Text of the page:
Some wines are better than others! It’s as simple as that!
THE TRUTH WILL OUT! On 1 October, the Excelsior wine estate outside Ashton in the Robertson district posted an article under the headline “How important is winning medals?” (to read in full, click here). On 2 October, freelance writer and professional wine judge Christian Eedes posted an article under the headline “Bling it on – the relative merits of wine competitions” (to read in full, click here). By 3 October there must have been plenty of readers wondering what Excelsior and Eedes were on about…
Every now and then there will be wine producers who take a swipe at certain wine assessment forums – or all of them – when they feel hard done by. And every now and then there will be wine critics who call into question the validity or importance of ratings awarded by judging panels – although it’s surprising when the call comes from a member of various panels, somebody who also organises his own competitions involving judging panels that he chairs.
According to Excelsior: “Most competitions are ‘sighted tastings’ where the judgement about the contents of the bottle will naturally be influenced by the reputation of the winery which produced it.”
Not true. Most wine competitions are based on ‘blind tastings’ – which means, as Excelsior later points out, that the judges “must make their assessment based on the contents of the glass rather than any preconceived ideas…”
Excelsior: “In the blind tastings, certain styles of wines tend to perform better… because they can make their presence felt amongst the throng”.
Well yes, certain styles – including really good ones – tend to stand out more than others. But no, not all wines that stand out on the basis of style perform better – some fare worse because of it, when they’re less attractive.
Excelsior: “Very ripe and oaky red wines do well, as do herbaceous, acidic Sauvignon Blancs and flamboyant, oaky, buttery Chardonnays.”
In fact, however, wines that show too much of a particular character and which are over-the-top in some way usually do less well in blind tastings.
Excelsior: “Anything controversial gets weeded out” when judged by a panel.
Not true. A panel of experienced judges can result in a controversial wine faring better than it would if assessed by an individual with an aversion to whatever characteristic is controversial. Tasters tend to reward interesting wines, including unusual surprises, although ‘controversial’ can often equate to ‘oops’.
Excelsior: “Non-decorated wine may well be really delicious but it just didn’t stand out in the competition… The wines which do battle their way to the winner’s podium are not necessarily to your/the consumer’s taste.”
Come again? Surely “delicious” will prevail. Surely, for the most part, what tastes good or not-so-good to the expert will taste good or not-so-good to the layman…
According to Christian Eedes: wine is a “goods category” that is “difficult to understand”.
For most of us, it’s about whether you like it or not, and if you like it then how much do you like it. To many wine enthusiasts, the product is special but only as complicated as you choose to make it. Star ratings, medals and trophies are meaningful to novice and connoisseur alike – albeit for some mainly as benchmarks against which to compare personal preferences.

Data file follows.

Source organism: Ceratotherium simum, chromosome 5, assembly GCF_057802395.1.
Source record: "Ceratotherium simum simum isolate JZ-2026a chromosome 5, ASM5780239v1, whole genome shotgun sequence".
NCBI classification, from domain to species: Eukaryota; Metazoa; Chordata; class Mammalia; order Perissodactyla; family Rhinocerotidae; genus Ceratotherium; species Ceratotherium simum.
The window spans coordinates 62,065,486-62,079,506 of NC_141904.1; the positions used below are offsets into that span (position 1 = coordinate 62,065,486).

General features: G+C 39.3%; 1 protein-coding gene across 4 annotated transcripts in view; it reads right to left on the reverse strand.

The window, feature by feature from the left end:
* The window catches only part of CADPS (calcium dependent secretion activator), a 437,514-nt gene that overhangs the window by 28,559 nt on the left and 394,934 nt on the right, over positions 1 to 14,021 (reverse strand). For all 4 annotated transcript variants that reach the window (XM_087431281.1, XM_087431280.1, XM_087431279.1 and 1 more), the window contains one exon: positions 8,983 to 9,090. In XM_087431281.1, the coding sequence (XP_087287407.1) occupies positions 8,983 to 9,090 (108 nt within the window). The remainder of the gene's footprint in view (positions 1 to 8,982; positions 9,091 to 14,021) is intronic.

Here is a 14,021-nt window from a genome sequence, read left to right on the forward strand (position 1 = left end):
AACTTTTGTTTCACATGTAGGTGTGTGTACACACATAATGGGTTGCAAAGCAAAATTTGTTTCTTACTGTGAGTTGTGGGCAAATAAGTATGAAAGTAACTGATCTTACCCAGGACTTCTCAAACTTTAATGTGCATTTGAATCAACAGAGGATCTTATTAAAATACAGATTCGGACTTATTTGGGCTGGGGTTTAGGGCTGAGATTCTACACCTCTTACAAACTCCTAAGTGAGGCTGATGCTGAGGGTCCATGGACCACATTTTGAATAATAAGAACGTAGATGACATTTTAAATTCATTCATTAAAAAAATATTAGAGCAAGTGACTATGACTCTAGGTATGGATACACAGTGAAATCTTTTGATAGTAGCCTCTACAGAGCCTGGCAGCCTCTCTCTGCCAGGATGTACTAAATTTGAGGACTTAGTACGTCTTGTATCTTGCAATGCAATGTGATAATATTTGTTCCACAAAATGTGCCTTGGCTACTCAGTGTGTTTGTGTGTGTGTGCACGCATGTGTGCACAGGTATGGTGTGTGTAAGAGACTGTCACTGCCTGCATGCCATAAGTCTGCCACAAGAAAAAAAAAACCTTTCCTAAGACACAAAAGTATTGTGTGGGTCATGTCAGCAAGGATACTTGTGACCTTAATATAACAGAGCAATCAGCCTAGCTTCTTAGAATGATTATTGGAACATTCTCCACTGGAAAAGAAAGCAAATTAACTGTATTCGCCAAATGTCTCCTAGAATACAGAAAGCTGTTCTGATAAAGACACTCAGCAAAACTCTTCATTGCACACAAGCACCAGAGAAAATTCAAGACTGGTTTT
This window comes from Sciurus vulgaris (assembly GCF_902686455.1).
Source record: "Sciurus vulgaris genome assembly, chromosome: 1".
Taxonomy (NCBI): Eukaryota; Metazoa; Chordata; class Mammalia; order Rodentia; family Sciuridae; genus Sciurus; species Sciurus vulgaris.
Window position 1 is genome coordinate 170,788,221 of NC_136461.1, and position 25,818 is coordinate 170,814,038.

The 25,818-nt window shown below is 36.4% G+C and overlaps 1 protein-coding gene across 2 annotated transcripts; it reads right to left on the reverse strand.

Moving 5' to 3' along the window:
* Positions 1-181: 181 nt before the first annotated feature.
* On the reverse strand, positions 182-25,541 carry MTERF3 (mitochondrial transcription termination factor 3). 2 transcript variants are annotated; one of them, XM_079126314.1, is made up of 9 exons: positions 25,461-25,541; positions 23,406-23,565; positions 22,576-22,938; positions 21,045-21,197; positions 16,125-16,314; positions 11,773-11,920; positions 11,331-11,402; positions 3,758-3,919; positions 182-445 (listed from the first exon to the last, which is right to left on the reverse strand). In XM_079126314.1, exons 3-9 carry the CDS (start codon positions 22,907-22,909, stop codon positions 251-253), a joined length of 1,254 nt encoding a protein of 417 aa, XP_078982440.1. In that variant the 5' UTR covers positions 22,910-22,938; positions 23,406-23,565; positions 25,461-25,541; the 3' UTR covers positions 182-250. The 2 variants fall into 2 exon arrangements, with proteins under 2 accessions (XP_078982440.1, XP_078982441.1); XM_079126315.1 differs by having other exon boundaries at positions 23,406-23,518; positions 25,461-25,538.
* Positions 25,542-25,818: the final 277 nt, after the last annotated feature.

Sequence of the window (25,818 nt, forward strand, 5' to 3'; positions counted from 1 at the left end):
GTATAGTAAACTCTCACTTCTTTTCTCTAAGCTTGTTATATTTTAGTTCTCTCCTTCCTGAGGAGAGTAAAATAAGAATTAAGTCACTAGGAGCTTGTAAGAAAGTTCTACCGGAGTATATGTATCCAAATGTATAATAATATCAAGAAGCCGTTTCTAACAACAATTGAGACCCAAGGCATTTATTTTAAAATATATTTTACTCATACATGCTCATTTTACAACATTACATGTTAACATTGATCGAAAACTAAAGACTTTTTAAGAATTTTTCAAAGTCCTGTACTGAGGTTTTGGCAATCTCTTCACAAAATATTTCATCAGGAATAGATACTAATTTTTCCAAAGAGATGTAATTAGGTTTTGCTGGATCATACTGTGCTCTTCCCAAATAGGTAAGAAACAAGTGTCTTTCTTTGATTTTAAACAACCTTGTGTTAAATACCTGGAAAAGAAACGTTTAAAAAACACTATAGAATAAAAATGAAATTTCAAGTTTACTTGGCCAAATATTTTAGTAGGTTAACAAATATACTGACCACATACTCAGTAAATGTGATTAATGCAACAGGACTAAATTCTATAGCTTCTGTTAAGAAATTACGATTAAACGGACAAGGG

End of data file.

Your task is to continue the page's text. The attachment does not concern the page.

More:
Eedes: “What different sets of rankings achieve is to keep the wine industry fluid with no entrenched hierarchy… When it comes to interpreting results consumers are well advised to look for general trends rather than treating a single rating of an individual wine as absolute.”
Whereas there is most certainly a hierarchy in terms of particular wines that perform well more often than others – they might not win every time, and the hierarchy might well change from one decade or generation to another, but there are those that tend to be regular recipients when it comes to high scores and have impressive track records relative to other products on the shelf.
Who would argue with the following, given in alphabetical order, based on blind-tasting results over the past 10 years?
Top 10 SA Chardonnay wines include those from The Bergkelder/Fleur du Cap, Chamonix, Hamilton Russell, Jordan, Mulderbosch
Top 10 SA Chenin Blanc wines include those from DGB/Bellingham, Kanu, Ken Forrester, Spier
Top 10 SA Sauvignon Blanc wines include those from The Bergkelder/Fleur du Cap, Cape Point, Graham Beck, Steenberg, Vergelegen
Top 10 SA Semillon wines include those from The Bergkelder/Fleur du Cap, Cape Point, Constantia Uitsig, Steenberg, Stellenzicht
Top 10 SA White Blends include those from The Bergkelder/Fleur du Cap, Cape Point, Sadie, Tokara, Vergelegen
Top 10 Cap Classique sparkling wines include those from Graham Beck, JC Le Roux/Pongrácz, Simonsig, Villiera
Top 10 SA Cabernet Sauvignon wines include those from Boekenhoutskloof, Kanonkop, Rustenberg, Thelema
Top 10 SA Merlot wines include those from The Bergkelder/Fleur du Cap, Hartenberg, Thelema
Top 10 SA Pinot Noir wines include those from Bouchard Finlayson, Chamonix, Hamilton Russell
Top 10 Pinotage wines include those from Diemersfontein, Kanonkop, Rijk’s, Simonsig, Spier
Top 10 SA Shiraz wines include those from Boekenhoutskloof, Bon Courage, Cederberg, Raka, Simonsig, Stellenzicht, Waterford/Kevin Arnold
Top 10 SA Red Blends include those from De Toren, Ernie Els, Kaapzicht, Kanonkop, Rust en Vrede, Sadie
Top 10 SA Dessert Wines include those from The Bergkelder/Fleur du Cap, Klein Constantia, Nederburg, Nuy
Top 10 SA Port Wines include those from Axe Hill, Boplaas, De Krans